The government says global warming dried up its rivers. But they've ignored the impact of their giant dams and diversion channels.
China's recently published "water census" shows that as many as 28,000 rivers have vanishedfrom the country since the 1990s. It's a trend, the report suggests, that's likely to continue. But the causes of this problem are a little murkier. The "census" offers no reason for the disappearance of so many water sources.
In some places, like Minqin, where the Shiyang River has run dry, Beijing insists that climate change is to blame. Residents disagree. The government built a sizable upstream reservoir nearby two decades ago to irrigate a large farm. That cut off the water supply for residents.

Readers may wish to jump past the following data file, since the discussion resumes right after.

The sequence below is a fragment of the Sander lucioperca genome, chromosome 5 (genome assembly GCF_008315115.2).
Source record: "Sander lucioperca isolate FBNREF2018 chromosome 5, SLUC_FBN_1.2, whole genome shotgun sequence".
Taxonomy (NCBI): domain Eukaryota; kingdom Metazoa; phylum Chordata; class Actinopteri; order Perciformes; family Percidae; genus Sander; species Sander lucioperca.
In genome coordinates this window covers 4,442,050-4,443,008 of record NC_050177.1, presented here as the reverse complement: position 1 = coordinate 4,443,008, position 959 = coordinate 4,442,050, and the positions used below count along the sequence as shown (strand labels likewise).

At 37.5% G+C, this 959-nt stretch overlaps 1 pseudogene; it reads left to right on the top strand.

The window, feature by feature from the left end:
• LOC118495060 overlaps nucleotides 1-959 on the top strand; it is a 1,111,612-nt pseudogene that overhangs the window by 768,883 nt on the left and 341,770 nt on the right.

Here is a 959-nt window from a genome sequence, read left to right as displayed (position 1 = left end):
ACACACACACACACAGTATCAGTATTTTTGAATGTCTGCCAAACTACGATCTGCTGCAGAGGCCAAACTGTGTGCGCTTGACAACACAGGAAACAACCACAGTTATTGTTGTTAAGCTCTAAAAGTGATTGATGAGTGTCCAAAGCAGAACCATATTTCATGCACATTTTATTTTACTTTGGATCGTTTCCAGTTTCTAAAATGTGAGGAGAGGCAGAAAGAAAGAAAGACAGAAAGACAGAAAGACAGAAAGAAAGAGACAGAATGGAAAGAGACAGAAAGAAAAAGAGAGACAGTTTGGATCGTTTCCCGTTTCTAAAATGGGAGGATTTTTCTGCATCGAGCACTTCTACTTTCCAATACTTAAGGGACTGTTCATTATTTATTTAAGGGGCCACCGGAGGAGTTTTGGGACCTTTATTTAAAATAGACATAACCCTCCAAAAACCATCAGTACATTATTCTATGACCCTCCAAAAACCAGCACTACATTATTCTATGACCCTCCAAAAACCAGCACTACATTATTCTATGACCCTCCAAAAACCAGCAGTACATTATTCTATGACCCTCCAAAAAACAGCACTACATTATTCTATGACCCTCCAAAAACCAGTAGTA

"China is looking always at mega-projects rather than addressing the root causes," Zhou Lei, a fellow at Nanjing University who studies the affects of industry on the environment, tellsReuters. "They experiment with technologies to treat the problem, like the water transfer projects being done right now, but they are draining resources in a very wrong way."